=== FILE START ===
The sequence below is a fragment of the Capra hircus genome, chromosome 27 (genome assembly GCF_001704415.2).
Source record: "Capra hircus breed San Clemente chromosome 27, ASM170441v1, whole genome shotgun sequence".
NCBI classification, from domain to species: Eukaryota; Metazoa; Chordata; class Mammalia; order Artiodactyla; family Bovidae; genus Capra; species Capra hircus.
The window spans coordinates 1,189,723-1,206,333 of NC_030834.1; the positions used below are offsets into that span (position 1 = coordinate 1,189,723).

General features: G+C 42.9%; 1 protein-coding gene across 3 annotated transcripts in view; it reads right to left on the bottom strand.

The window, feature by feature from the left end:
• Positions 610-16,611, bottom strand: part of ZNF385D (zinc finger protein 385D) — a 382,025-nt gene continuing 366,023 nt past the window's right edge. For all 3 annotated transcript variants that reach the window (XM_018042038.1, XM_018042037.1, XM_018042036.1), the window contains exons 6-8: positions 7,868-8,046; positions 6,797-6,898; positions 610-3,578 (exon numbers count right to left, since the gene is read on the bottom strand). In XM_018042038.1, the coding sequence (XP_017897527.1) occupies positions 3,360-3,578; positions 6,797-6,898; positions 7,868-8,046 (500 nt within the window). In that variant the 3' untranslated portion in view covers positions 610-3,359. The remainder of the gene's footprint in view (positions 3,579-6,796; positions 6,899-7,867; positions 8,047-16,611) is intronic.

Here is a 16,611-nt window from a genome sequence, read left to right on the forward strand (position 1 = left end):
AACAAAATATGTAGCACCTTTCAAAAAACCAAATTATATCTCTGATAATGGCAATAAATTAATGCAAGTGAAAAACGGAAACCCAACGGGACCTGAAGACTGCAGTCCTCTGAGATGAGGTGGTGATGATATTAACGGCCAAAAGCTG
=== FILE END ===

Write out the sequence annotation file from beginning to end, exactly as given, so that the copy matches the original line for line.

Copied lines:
The sequence below is a fragment of the Capra hircus genome, chromosome 27 (genome assembly GCF_001704415.2).
Source record: "Capra hircus breed San Clemente chromosome 27, ASM170441v1, whole genome shotgun sequence".
NCBI classification, from domain to species: Eukaryota; Metazoa; Chordata; class Mammalia; order Artiodactyla; family Bovidae; genus Capra; species Capra hircus.
The window spans coordinates 1,189,723-1,206,333 of NC_030834.1; the positions used below are offsets into that span (position 1 = coordinate 1,189,723).

General features: G+C 42.9%; 1 protein-coding gene across 3 annotated transcripts in view; it reads right to left on the bottom strand.

The window, feature by feature from the left end:
• Positions 610-16,611, bottom strand: part of ZNF385D (zinc finger protein 385D) — a 382,025-nt gene continuing 366,023 nt past the window's right edge. For all 3 annotated transcript variants that reach the window (XM_018042038.1, XM_018042037.1, XM_018042036.1), the window contains exons 6-8: positions 7,868-8,046; positions 6,797-6,898; positions 610-3,578 (exon numbers count right to left, since the gene is read on the bottom strand). In XM_018042038.1, the coding sequence (XP_017897527.1) occupies positions 3,360-3,578; positions 6,797-6,898; positions 7,868-8,046 (500 nt within the window). In that variant the 3' untranslated portion in view covers positions 610-3,359. The remainder of the gene's footprint in view (positions 3,579-6,796; positions 6,899-7,867; positions 8,047-16,611) is intronic.

Here is a 16,611-nt window from a genome sequence, read left to right on the forward strand (position 1 = left end):
AACAAAATATGTAGCACCTTTCAAAAAACCAAATTATATCTCTGATAATGGCAATAAATTAATGCAAGTGAAAAACGGAAACCCAACGGGACCTGAAGACTGCAGTCCTCTGAGATGAGGTGGTGATGATATTAACGGCCAAAAGCTG